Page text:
Since I generally write series novels back to back, I’m intimately familiar with my main characters and the people they work with on a daily basis. Secondary characters that are making their second or third appearance are simple to keep up with. But the new primary and secondary characters need defining, and I need a new list of tertiary characters and one-timer throw-in names.
My very first step is to build the list of names.
In my new book, there is a big cast of secondary characters. A big cast. My list has sixty-eight new character names on it. I know I’ll use up at least twenty-eight right off the bat. I have a new character who has a whole team behind her, so there’s another nine. See where I’m going? I never want to be left out in the cold when it comes to naming my characters.
Unfortunately, as well intentioned as I am with my cast list, there are characters who pop up unexpectedly and announce, “Hey, I’m here. This is what I’m going to do to wreck havoc on your story. But I need a name, please.” Hence, the pre-built characters list.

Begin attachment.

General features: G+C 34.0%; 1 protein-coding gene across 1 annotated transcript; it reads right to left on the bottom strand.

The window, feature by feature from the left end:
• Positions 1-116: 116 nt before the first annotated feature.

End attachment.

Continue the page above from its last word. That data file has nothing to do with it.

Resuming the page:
What works for me is to name my secondary characters off the bat, but leave some of the tertiaries for later. That way I can satisfy my spontaneity gene and grab a name at random a few times through the book. Now that I’m a little wiser, I only take it from the proscribed list of tertiary character names, rather than inventing off the top of my head.
But What’s In A Name? There Needs To Be More To Make A Character Come Alive.
Some characters are so big and bold, they parade right out of your mind onto the page with no effort. Some need to be coaxed a bit. For the reluctant characters, there are a few absolutes that must be answered before they get to show up in print.
The first things I decide on are age, hair color and eye color (subsequent to race), height, weight, and level of education.